Wednesday, 13 July 2011

In Suburbia

It’s mid afternoon and after five hours walking through London from the HS2 terminus at Euston, I’m nearing very familiar territory.  I grew up close to this part of the line and the next ten miles will be full of memories.
First of all I’m on the hunt for the birth of the garden city movement.  Before Hampstead Garden Suburb, before Letchworth, and long before Welwyn Garden City, there was Brentham.  Dating from 1905 it’s small, only 600 houses or so, and hidden away today in unremarkable suburbia, but it is as much an icon of 20th century town planning as Robert Johnson’s Cross Road Blues is of 20th century rock music.  I walk up Brentham Way and am transported back to the pioneering days of co-ownership, of social and environmental self-help, and of that not very flattering poem by John Betjeman – Group Life:  Letchworth.  The little cottages (pictured below), with their simple arts and crafts detail on walls and chimneys, became the pattern book for the much larger and bolder garden cities to come, and appear in a diluted form in many of the homes of the 1920’s and 30’s.  I bet they cost a bob or two now.

Beyond Brentham I reach the small neighbourhood shopping centre of Pitshanger Lane.  I walk through it in stunned disbelief.  There’s a bakers, a greengrocers, a butchers, a furniture shop for heaven’s sake, a chemist, a small Co-op foodstore, restaurants and a pub.  A buzz of friendly conversation takes place among the obviously affluent shoppers and local residents.  The street isn’t pedestrianised but no one’s driving very fast and it’s easy to cross the road.  Behind the shops there is a park with well maintained tennis courts and a bowling green.  This can’t be real!
Frankly I start to imagine that I’ve stepped on to the set of a West London remake of The Truman Show.  I would have everything I wanted here and would never need to leave.    Somehow I tear myself away, and as I cross the golf course I start to hear the maelstrom of the A40 again, and to see the Central Line trains, on an embankment now, marking the route of HS2.
I climb Horsenden Hill in the late evening sunshine.   I’m familiar with this viewpoint from my teenage years (material for another blog entirely), so I know it will be worth it.  When I reach the summit, disturbing a green woodpecker which shrieks its laughing alarm call as it flies away, I can see back to the City of London, and plot my onward journey through the suburbs of London to the Chilterns.  These low wooded hills of Middlesex are a great asset in the midst of suburbia, and as I walk down through the fields to my accommodation in Northolt I breathe deeply of the fresh air of the county of my birth.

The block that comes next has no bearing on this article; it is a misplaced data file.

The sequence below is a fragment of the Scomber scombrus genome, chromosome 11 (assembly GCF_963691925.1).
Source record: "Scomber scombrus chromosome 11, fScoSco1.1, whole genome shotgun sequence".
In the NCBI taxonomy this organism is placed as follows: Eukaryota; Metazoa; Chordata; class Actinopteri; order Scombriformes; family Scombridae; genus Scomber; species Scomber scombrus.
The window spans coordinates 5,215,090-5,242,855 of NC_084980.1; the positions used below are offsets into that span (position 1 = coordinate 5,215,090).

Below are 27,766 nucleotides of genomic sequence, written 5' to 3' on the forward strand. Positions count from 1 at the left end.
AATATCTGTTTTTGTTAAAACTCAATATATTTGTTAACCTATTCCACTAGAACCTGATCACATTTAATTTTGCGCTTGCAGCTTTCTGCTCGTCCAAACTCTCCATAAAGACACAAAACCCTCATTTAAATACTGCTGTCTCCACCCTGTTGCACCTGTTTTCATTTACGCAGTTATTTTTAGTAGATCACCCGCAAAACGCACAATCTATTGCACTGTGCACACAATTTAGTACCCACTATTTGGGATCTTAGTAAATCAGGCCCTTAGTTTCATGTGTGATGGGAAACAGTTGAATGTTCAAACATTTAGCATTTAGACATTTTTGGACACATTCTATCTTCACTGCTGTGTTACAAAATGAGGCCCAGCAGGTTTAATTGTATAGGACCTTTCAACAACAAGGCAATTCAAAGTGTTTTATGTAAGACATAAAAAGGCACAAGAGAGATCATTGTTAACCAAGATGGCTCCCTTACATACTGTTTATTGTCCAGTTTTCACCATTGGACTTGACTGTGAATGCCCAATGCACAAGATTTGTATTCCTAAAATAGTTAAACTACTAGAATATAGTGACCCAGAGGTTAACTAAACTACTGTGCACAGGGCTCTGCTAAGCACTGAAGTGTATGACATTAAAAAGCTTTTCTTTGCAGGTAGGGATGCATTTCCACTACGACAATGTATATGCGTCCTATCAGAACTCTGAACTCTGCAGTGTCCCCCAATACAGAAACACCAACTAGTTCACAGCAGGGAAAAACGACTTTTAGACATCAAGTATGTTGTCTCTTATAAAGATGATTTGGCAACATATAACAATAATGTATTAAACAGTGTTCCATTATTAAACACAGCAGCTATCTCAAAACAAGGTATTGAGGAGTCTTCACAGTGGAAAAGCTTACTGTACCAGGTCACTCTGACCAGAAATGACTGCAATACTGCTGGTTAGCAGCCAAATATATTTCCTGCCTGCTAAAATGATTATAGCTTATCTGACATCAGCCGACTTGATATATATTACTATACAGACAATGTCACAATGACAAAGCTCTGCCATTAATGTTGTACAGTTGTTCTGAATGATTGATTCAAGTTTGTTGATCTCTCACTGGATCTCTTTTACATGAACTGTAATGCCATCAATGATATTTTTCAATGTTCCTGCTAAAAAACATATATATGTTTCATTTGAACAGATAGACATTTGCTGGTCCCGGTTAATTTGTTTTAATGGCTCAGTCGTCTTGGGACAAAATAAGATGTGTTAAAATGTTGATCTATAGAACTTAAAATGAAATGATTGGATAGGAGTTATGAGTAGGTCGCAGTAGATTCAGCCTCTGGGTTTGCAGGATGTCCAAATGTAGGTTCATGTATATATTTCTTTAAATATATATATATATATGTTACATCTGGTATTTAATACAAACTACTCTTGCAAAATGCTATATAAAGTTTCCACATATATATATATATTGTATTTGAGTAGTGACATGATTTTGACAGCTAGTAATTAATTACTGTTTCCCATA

The HS2 consultation has made little impact here.  I speak to people in Greenford and Northolt about it.  “Oh – it’s coming here is it?  I didn’t know”.  “Well if it’s right beside the Central Line I shouldn’t think it will be any problem.”  I still can’t find anybody who is opposed to it.
Just before I stop for the night I walk past the church of St Mary’s Northolt.  This ancient whitewashed building, with its broach spire, set in its churchyard and few remaining fields, was very important to me as a child (pictured below).  Growing up in a world where everything else I ever saw was built after 1930 it was a link to the Middlesex of my imagination as I passed it on the bus.  As I stand there tonight, with nostalgia for that childhood flooding through me, a strange thing happens.  A large flock of birds flies above me, and settles in an oak tree.  Their long tails and noisy chatter are somehow not of Middlesex.  Then I realise.  These are Ring Necked Parakeets, escapees from aviaries, which are doing so well in the wild here now.  Evidence, if I needed it, that the Global Village is not restricted to our species.

I get up the following morning to the forecast of rain and the more immediate problem of sore feet.  I immediately regret my decision that full hiking boots would not be a good look on the mean streets of Kilburn and Ladbroke Grove.  I’m stuck with my lightweight shoes for the next two days, and I know I’ll have blisters by the end of it.